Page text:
This discovery was not made till after we had boiled the kettle, and my dismay was softened by remembering that as water boils up there at 187 degrees, our tea would have been worthless. In spite of my objection to stimulants, and in defiance of the law against giving liquor to natives, I made a great tin of brandy toddy, of which all partook, along with tinned salmon and dough-nuts. Then the men piled faggots on the fire and began their everlasting chatter, and Mr. Green and I, huddled up in blankets, sat on the outer ledge in solemn silence, to devote ourselves to the volcano.

The sun was just setting: the tooth-like peaks of Mauna Kea, cold and snow slashed, which were blushing red, the next minute turned ghastly against a chilly sky, and with the disappearance of the sun it became severely cold; yet we were able to remain there till 9.30, the first people to whom such a thing has been possible, so supremely favoured were we by the absence of wind.

When the sun had set, and the brief red glow of the tropics had vanished, a new world came into being, and wonder after wonder flashed forth from the previously lifeless crater. Everywhere through its vast expanse appeared glints of fire — fires bright and steady, burning in rows like blast furnaces; fires lone and isolated, unwinking like planets, or twinkling like stars; rows of little fires marking the margin of the lowest level of the crater; fire molten in deep crevasses; fire in wavy lines; fire, calm, stationary, and restful: an incandescent lake two miles in length beneath a deceptive crust of darkness, and whose depth one dare not fathom even in thought. Broad in the glare, giving light enough to read by at a distance of three-quarters of a mile, making the moon look as blue as an ordinary English sky, its golden gleam changed to a vivid rose colour, lighting up the whole of the vast precipices of that part of the crater with a rosy red, bringing out every detail here, throwing cliffs and heights into huge black masses there, rising, falling, never intermitting, leaping in lofty jets with glorious shapes like wheatsheaves, coruscating, reddening, the most glorious thing beneath the moon was the fire-fountain of Mokuaweoweo.

By day the cooled crust of the lake had looked black and even sooty, with a fountain of molten gold playing upwards from it; by night it was all incandescent, with black blotches of cooled scum upon it, which were perpetually being devoured. The centre of the lake was at a white heat, and waves of white hot lava appeared to be wallowing there as in a whirlpool, and from this centre the fountain rose, solid at its base, which is estimated at 150 feet in diameter, but thinning and frittering as it rose high into the air, and falling from the great altitude to which it attained, in fiery spray, which made a very distinct clatter on the fiery surface below. When one jet was about half high, another rose so as to keep up the action without intermission; and in the lower part of the fountain two subsidiary curved jets of great volume continually crossed each other. So, “alone in its glory,” perennial, self-born, springing up in sparkling light, the fire-fountain played on as the hours went by.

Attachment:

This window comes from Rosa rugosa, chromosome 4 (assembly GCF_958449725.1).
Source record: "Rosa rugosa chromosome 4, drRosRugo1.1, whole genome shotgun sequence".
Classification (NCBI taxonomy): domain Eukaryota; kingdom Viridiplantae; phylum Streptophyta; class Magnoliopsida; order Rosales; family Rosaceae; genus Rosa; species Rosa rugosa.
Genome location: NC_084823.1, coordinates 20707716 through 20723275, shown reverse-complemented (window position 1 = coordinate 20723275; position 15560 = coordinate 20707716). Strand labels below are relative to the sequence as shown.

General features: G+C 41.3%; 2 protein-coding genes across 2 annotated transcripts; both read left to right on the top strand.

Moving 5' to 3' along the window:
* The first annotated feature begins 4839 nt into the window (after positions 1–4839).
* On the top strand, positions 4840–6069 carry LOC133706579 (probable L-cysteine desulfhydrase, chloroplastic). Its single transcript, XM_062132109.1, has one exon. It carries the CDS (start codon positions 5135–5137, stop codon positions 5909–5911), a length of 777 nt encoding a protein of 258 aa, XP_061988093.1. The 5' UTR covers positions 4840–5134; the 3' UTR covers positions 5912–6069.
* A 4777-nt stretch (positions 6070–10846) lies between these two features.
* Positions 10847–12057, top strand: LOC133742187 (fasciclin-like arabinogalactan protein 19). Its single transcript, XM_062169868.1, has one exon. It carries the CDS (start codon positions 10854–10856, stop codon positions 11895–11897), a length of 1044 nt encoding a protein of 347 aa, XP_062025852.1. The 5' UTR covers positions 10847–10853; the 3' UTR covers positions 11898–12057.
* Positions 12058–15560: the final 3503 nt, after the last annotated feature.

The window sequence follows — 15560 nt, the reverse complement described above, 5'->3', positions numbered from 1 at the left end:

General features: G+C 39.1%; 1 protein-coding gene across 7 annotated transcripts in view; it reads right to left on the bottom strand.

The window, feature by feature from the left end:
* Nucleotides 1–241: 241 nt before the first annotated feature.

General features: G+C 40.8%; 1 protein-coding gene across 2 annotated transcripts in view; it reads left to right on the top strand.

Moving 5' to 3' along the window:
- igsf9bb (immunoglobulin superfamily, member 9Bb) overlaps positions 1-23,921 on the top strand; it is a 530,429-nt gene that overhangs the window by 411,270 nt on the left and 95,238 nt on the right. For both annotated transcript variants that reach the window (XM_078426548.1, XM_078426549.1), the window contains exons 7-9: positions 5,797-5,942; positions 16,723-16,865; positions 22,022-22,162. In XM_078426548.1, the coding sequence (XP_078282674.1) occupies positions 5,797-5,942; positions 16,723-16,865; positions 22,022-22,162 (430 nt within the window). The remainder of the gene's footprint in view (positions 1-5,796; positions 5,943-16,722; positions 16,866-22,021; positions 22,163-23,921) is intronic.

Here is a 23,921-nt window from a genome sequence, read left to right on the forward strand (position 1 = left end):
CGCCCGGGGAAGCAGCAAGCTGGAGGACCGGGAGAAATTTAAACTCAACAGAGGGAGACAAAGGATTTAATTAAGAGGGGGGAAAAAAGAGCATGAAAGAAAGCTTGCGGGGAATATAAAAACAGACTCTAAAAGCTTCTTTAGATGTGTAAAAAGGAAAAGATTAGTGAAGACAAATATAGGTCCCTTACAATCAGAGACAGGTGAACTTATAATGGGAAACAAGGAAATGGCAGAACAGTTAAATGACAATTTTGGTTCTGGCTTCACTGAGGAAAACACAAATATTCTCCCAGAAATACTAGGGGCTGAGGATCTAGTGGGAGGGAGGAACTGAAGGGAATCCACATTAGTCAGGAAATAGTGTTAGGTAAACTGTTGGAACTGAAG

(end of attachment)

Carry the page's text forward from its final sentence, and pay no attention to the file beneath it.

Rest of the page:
From the nearer margin of this incandescent lake there was a mighty but deliberate overflow, a “silent tide” of fire, passing to the lower level, glowing under and amidst its crust, with the brightness of metal passing from a furnace. In the bank of partially cooled and crusted lava which appears to support the lake, there were rifts showing the molten lava within. In one place heavy white vapour blew off in powerful jets from the edge of the lake, and elsewhere there were frequent jets and ebullitions of the same, but there was not a trace of vapour over the burning lake itself. The crusted large area, with its blowing cones, blotches and rifts of fire, was nearly all visible, and from the thickness and quietness of the crust it was obvious that the ocean of lava below was comparatively at rest, but a dark precipice concealed a part of the glowing and highly agitated lake, adding another mystery to its sublimity.

It is probable that the whole interior of this huge dome is fluid, for the eruptions from this summit crater do not proceed from its filling up and running over, but from the mountain sides being unable to bear the enormous pressure; when they give way, high or low, and bursting, allow the fiery contents to escape. So, in 1855, the mountain side split open, and the lava gushed forth for thirteen months in a stream which ran for 60 miles, and flooded Hawaii for 300 square miles. 33